Health

Here's What UK COVID Restrictions Look Like Now

The new Omicron variant has led to a few rule changes.

Woman wearing a face mask in the UK
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By Bustle UK
Updated: 
Originally Published: 

Health experts are keeping a close eye on coronavirus cases this winter. While the overall rate of hospitalisations and deaths remain significantly lower than at the height of the pandemic, NHS leaders are concerned about a potential “winter crisis”.

As it currently stands, England has been free from the most restrictive lockdown rules since July 19, 2021, with Scotland following suit on August 9 and Northern Ireland and Wales easing their rules also. Although ministers in England have stressed that lockdown easing was “irreversible”, the government has since announced the reintroduction of some measures in response to the new COVID-19 Omicron variant, including mandatory mask wearing in shops and public transport from Nov. 30. Officials in Wales, Scotland, and Northern Ireland haven’t ruled out reintroducing stricter measures, either.

With the discovery of the Omicron variant and cases in Europe continuing to rise, could there be another winter lockdown on the horizon?

Where Do UK COVID Cases Stand Now?

As of November 29, the daily rate of positive tests stands at 37,681, and the 7 day average death toll stands at 848, down by 181 deaths from last week. However, these figures only account for deaths that occured within 28 days after a positive COVID test.

At present Wales’ case rate stands at 476.7 per 100,000 people over the last seven days. Equivalent figures for England, Scotland, and Northern Ireland stand at 437.8, 357 and 633.6 per 100,000 respectively.

Data from the UK Health Security agency suggests that the Delta variant still makes up the majority of COVID cases across the country, with a new Delta mutation also cause for concern. A new variant called B.1.1.529, now known as the Omicron variant, was discovered in South Africa on Nov. 24. It has since been detected in England and Scotland, and is already suspected to be spreading within local communities as some of the Scottish cases have no history of travel or links to people who have travelled to South Africa, as Sky News reports.

The R rate in England is now 1.0 to 1.1, which means that, on average, every 10 people will infect between 8 and 10 other people. The growth rate in England had been decreasing in the last few weeks but has but has slowly risen. As of November 29, the Covid-19 growth rate stands between -1% and +2%.

As for vaccinations, nearly 60million people have had their first dose, while more than 46 million have been given their second also. To help boost immunity over winter, over 17 million vulnerable people in the UK have had a booster shot, according to government data.

Why Has The New Omicron Variant Prompted A Flight Ban?

A mutation of the COVID-19 virus has been recorded in a group of countries including South Africa, Botswana, and Hong Kong as well as the Netherlands and Canada. The variant known as Omicron (or B.1.1.529), has three confirmed cases in England, and six confirmed cases in Scotland.

Data collected so far indicates that this mutation is more transferable than the Delta variant, as the Financial Times’ chief data reporter John Burn-Murdoch noted in a Twitter thread. As a result, six new countries were added to the UK flight red list on November 25 including South Africa, Zimbabwe and Botswana. Four more countries have since been added, including Malawi, Mozambique, Zambia, and Angola.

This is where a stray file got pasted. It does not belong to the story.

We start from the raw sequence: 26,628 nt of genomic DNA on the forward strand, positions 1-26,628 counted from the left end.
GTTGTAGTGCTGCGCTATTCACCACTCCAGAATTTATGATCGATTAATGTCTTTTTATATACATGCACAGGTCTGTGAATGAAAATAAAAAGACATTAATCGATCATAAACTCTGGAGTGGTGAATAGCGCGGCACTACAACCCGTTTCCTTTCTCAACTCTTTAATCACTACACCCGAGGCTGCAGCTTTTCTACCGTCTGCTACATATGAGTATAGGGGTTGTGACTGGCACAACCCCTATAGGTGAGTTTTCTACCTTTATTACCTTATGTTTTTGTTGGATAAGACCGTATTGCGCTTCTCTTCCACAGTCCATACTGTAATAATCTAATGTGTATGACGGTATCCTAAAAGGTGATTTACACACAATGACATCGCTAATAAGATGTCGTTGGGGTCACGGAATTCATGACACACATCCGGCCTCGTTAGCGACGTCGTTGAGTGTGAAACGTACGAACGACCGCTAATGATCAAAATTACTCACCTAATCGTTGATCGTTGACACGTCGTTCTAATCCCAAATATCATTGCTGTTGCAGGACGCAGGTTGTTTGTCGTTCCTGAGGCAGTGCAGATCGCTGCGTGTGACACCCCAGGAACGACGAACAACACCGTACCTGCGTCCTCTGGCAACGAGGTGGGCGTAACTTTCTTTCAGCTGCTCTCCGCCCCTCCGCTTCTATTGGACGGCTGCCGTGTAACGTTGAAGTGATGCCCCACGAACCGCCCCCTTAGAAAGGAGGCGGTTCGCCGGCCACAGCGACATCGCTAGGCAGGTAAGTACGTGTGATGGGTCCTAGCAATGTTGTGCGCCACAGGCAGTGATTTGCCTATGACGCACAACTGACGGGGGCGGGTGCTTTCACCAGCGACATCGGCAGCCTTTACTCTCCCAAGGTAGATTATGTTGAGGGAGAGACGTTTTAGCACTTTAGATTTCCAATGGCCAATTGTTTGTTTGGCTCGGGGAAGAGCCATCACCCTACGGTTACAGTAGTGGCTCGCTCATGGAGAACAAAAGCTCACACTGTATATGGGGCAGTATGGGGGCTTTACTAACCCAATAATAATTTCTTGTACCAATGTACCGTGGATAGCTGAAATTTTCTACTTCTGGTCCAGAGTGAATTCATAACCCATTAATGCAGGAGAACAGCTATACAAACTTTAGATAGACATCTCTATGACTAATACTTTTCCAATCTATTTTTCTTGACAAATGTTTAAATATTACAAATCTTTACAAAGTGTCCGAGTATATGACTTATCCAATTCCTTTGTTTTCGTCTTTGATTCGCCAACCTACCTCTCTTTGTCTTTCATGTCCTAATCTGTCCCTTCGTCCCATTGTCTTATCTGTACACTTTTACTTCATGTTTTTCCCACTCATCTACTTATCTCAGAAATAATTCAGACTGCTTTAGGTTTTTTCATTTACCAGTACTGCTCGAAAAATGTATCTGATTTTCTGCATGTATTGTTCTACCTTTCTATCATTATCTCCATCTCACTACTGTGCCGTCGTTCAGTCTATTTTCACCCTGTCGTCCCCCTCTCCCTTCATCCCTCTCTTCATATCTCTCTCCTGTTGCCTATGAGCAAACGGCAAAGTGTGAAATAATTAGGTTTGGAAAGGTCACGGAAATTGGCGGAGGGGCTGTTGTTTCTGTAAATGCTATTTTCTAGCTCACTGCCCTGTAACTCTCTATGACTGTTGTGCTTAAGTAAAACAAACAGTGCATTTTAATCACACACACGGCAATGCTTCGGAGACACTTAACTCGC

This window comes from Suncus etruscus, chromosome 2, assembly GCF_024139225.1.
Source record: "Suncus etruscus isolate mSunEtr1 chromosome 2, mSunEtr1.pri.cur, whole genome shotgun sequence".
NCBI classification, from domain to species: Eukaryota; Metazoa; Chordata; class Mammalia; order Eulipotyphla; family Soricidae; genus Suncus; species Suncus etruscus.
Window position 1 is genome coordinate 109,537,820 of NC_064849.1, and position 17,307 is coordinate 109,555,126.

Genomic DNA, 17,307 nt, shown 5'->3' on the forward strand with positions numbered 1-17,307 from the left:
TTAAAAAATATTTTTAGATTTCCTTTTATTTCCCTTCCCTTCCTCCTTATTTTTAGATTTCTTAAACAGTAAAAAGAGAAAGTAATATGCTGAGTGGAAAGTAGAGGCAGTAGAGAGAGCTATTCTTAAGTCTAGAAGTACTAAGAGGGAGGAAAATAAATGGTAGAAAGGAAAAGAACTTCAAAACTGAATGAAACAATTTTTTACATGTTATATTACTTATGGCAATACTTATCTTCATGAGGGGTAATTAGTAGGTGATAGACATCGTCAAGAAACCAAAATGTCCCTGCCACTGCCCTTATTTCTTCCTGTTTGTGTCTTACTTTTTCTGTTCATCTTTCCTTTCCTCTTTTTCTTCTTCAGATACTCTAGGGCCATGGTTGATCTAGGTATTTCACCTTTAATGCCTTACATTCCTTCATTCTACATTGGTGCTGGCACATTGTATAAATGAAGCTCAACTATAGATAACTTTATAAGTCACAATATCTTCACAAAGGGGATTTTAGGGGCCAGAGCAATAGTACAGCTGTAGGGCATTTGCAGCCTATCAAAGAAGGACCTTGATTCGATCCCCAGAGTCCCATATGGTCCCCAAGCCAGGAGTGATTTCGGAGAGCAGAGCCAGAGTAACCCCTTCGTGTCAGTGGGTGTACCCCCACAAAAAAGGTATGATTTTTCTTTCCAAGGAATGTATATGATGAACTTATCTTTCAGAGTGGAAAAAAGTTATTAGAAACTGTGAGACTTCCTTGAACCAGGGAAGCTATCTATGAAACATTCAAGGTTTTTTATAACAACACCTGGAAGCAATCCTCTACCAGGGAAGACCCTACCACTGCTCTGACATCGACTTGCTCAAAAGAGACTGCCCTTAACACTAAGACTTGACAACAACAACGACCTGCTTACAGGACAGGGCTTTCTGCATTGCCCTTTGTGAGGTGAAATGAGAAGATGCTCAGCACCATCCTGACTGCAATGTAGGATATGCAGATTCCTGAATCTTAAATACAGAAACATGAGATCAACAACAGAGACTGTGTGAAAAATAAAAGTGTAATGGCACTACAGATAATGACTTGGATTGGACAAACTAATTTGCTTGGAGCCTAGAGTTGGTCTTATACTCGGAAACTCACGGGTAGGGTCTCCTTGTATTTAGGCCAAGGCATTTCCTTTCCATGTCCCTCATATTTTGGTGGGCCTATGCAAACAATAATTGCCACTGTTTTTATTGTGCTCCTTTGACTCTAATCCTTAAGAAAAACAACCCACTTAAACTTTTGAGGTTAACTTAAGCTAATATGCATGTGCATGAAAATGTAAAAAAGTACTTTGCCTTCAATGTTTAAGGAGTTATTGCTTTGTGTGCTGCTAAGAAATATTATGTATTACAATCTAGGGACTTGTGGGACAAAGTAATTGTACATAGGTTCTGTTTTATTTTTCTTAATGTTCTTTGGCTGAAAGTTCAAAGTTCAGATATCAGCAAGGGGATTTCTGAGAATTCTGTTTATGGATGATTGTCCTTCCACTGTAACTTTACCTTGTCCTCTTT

The government has also reintroduced testing measures to curb the spread of the Omicron variant. From 4 a.m. on Tuesday, November 30, all travellers arriving in England will have to take a PCR test on or before day 2 and self isolate until they receive a negative test result. All close contacts of anyone who has tested positive for the Omicron variant are also required to isolate for 10 days regardless of their vaccination status.

What Have Experts Said About A Possible Winter Lockdown?

The discussion between scientists and government officials about whether the UK could or should go into another lockdown over winter has continued for much of 2021. Despite cautious optimism from the Scientific Advisory Group for Emergencies (SAGE) in August, bosses at the NHS published a more alarming message in October.

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“The NHS is preparing for what could be the most challenging winter on record and it will do everything it can to make sure its services are not disrupted but these outside pressures are not solely within its gift to influence,” Matthew Taylor, chief executive of the NHS Confederation said in a statement on Oct. 19. He added that, as cases continue to climb, “leaders are worried about what could be around the corner.”

Taylor continued: “There is a crucial opportunity for the public to pull together and show extra support for the NHS by behaving in ways that will keep themselves and others safe.” He stressed that “the government should not wait for COVID infections to rocket and for NHS pressures to be sky high before the panic alarm is sounded.”

Taylor and other NHS leaders are currently to try and encourage the government to implement a strategy they have dubbed Plan B.

What Is The “Plan B” Winter COVID Strategy?

Plan B is a strategy to protect the strained NHS in England and could mean the following safety measures will be put in place:

  • Clear communications to the public that the level of risk has increased.
  • Introducing mandatory COVID vaccine passports.
  • Legally mandating people to wear face coverings in certain settings.
  • Asking people to work from home if they can.
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While masks will be mandatory in certain settings from Nov. 30, there has been no official confirmation on whether Plan B will indeed be rolled out across England. Speaking on Oct. 20, Business Secretary Kwasi Kwarteng said it was not time for Plan B yet due to the vaccination rollout, claiming “so far our approach is working.” In general, the government is placing its faith in the vaccine and are focusing their efforts on encourage people to get their jabs.

What Is The COVID-19 Winter Strategy In Wales?